Claymore filing for active ETFs also includes a muni fund and a commodities fund.
Claymore Advisors has filed an exemptive relief request with the Securities & Exchange Commission to launch a trio of actively managed exchange-traded funds, including one that will be managed by Art Laffer’s economics consulting firm, Laffer Associates.
An exemptive relief request asks the SEC to “exempt” a company from certain features of the Investment Company Act of 1940, which governs the issuance of mutual funds (including ETFs). ETF companies must receive these exemptions before they can file prospectuses or proceed toward launch.
The Claymore filing covers three actively managed ETFs:
- Claymore/S&P Commodity Trends Strategy ETF
- Claymore Active National Municipal ETF
- Claymore Laffer MacroEconomic Global Equity ETF
IndexUniverse.com has reported previously on the Commodity Trends Strategy ETF. The fund will technically be an active ETF, although its sole goal will be to replicate the S&P Commodity Trends Indicator, a long/short index covering the commodity futures markets.
The Active National Municipal ETF, not previously reported, will seek to outperform the Barclays Capital 7-Year Municipal Bond Index through a traditional bottom-up investment strategy.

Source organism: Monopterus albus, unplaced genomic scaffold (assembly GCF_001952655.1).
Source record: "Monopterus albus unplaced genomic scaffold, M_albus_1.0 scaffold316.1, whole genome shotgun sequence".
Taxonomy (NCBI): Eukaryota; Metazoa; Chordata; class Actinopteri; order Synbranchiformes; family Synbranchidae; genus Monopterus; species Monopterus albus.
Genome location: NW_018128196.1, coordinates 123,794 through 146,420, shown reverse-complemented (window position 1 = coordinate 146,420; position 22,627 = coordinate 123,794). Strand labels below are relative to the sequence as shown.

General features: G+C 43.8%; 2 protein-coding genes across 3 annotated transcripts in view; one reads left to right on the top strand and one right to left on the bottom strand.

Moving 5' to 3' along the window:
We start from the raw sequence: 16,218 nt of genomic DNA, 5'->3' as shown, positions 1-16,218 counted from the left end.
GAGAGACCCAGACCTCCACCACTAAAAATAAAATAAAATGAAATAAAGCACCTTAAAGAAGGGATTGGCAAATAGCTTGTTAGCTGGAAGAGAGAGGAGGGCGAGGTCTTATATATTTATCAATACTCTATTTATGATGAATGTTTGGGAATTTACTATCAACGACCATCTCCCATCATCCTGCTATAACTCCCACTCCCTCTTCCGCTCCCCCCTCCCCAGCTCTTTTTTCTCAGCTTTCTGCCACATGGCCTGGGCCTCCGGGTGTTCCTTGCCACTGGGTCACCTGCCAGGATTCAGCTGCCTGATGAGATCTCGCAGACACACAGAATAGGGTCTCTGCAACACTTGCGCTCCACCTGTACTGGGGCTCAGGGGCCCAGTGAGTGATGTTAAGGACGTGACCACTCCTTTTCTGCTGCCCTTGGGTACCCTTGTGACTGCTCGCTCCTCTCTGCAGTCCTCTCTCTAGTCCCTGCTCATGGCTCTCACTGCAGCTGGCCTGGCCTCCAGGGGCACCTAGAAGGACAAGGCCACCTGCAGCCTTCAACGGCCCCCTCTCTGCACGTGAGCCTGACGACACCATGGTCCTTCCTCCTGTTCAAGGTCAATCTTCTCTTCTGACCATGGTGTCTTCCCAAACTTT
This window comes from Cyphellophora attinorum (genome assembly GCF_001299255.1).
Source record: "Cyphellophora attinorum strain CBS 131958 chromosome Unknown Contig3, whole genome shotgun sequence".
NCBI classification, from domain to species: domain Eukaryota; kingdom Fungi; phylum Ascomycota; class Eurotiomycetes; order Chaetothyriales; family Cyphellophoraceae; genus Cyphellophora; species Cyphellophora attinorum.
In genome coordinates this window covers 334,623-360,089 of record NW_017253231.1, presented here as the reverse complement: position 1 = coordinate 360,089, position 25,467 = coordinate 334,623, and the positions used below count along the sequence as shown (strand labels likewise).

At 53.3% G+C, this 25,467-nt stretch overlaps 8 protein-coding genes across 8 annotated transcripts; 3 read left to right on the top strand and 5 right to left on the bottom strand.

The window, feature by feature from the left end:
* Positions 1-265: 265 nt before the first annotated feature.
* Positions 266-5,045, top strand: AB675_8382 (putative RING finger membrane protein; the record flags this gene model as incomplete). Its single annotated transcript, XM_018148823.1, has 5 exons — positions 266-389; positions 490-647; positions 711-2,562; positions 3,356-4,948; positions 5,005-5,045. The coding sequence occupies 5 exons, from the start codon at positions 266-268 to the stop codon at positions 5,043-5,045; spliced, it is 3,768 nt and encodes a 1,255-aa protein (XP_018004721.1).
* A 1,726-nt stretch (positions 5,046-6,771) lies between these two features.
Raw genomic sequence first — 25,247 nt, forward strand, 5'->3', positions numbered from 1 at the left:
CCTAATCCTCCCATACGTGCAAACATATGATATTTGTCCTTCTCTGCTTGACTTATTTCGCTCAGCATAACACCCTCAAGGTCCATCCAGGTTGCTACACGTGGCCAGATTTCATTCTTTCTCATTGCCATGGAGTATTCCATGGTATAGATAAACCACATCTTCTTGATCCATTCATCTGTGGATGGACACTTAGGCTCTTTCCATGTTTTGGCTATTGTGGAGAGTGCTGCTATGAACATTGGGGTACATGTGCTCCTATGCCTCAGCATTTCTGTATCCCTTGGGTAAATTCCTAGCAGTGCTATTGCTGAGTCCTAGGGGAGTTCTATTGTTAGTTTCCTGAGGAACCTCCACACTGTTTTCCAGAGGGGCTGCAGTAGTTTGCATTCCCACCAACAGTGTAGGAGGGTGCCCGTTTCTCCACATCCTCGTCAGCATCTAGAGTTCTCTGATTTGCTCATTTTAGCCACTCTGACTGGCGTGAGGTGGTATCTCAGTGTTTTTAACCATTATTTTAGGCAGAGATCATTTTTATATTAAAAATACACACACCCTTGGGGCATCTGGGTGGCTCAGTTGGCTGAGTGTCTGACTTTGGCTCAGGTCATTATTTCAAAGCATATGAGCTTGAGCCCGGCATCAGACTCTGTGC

The real headline from the filing, however, is the Laffer Macro Economic Global Equity ETF. The fund will be an “ETF of ETFs,” holding a portfolio of single-country ETFs that represent the “the most undervalued equity markets around the world,” according to the fund’s subadviser, Laffer Associates. Laffer Associates is the economics consulting firm founded by famous supply-side economist Art Laffer.
According to the filing, Laffer Associates uses “proprietary multi-factor modeling which combines quantitative analysis of a country's actual exchange rates, fiscal policies, and global economic environment together with qualitative analysis of a country's expected exchange rates, fiscal policies, and global economic environment” to select the most attractive countries.
Countries are then analyzed for “special situations such as trade disputes, military conflicts, political instability and supply/demand interruptions.”
The top 12-16 countries based on this analysis will be held in the ETF, which will be rebalanced regularly.
There is no guarantee that the SEC will grant the required exemptive relief, or that Claymore will launch the ETF even if it does. Still, it’s an interesting development.
So far, those actively managed ETFs that have launched have yet to attract significant assets. Part of the reason is that most actively managed products are sold either on commission or based on historical track records. Since new active ETFs cannot be sold on commission and, by definition, come to market with no track record, they have had a hard time finding an immediate audience.
By linking up with a big-name economist like Art Laffer, a fund like Claymore proposes might break through the noise.
The filing is available here.